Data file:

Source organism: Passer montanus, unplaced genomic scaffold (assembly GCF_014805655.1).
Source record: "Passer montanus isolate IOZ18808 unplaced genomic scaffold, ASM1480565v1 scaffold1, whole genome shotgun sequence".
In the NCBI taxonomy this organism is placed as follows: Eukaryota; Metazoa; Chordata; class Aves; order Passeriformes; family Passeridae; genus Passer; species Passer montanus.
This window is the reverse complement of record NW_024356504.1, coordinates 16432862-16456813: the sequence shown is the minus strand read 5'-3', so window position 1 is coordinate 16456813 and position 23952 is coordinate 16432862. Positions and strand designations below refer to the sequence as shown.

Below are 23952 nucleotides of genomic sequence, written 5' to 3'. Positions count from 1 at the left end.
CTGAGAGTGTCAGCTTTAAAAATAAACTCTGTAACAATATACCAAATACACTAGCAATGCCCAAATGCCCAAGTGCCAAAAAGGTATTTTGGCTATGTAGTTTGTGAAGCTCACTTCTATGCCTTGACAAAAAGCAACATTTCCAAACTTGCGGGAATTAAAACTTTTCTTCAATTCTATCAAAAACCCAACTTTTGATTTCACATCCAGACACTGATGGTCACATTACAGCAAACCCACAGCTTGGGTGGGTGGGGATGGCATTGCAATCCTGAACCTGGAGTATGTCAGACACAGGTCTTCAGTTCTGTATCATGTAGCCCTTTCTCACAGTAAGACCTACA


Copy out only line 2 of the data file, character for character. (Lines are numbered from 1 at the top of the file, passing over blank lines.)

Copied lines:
Source record: "Passer montanus isolate IOZ18808 unplaced genomic scaffold, ASM1480565v1 scaffold1, whole genome shotgun sequence".